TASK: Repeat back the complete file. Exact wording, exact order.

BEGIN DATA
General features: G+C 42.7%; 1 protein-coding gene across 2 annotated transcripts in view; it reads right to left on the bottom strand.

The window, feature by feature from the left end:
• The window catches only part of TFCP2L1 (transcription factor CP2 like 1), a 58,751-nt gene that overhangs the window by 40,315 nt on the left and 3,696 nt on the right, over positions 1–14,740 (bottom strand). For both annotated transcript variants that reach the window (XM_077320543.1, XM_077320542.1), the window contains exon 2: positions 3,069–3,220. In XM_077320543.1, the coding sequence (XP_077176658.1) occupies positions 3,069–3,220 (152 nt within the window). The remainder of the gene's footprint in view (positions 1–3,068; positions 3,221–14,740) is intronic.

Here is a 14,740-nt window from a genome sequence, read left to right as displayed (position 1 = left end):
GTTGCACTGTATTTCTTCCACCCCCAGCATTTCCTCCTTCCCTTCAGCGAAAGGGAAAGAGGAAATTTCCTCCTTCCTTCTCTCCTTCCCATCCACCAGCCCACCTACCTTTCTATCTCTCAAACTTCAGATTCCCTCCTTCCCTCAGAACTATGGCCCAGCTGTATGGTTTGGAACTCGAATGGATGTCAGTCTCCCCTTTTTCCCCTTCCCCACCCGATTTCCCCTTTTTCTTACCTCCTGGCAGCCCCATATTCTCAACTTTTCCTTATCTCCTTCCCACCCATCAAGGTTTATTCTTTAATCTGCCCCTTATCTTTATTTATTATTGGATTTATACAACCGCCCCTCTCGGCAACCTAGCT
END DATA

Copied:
General features: G+C 42.7%; 1 protein-coding gene across 2 annotated transcripts in view; it reads right to left on the bottom strand.

The window, feature by feature from the left end:
• The window catches only part of TFCP2L1 (transcription factor CP2 like 1), a 58,751-nt gene that overhangs the window by 40,315 nt on the left and 3,696 nt on the right, over positions 1–14,740 (bottom strand). For both annotated transcript variants that reach the window (XM_077320543.1, XM_077320542.1), the window contains exon 2: positions 3,069–3,220. In XM_077320543.1, the coding sequence (XP_077176658.1) occupies positions 3,069–3,220 (152 nt within the window). The remainder of the gene's footprint in view (positions 1–3,068; positions 3,221–14,740) is intronic.

Here is a 14,740-nt window from a genome sequence, read left to right as displayed (position 1 = left end):
GTTGCACTGTATTTCTTCCACCCCCAGCATTTCCTCCTTCCCTTCAGCGAAAGGGAAAGAGGAAATTTCCTCCTTCCTTCTCTCCTTCCCATCCACCAGCCCACCTACCTTTCTATCTCTCAAACTTCAGATTCCCTCCTTCCCTCAGAACTATGGCCCAGCTGTATGGTTTGGAACTCGAATGGATGTCAGTCTCCCCTTTTTCCCCTTCCCCACCCGATTTCCCCTTTTTCTTACCTCCTGGCAGCCCCATATTCTCAACTTTTCCTTATCTCCTTCCCACCCATCAAGGTTTATTCTTTAATCTGCCCCTTATCTTTATTTATTATTGGATTTATACAACCGCCCCTCTCGGCAACCTAGCT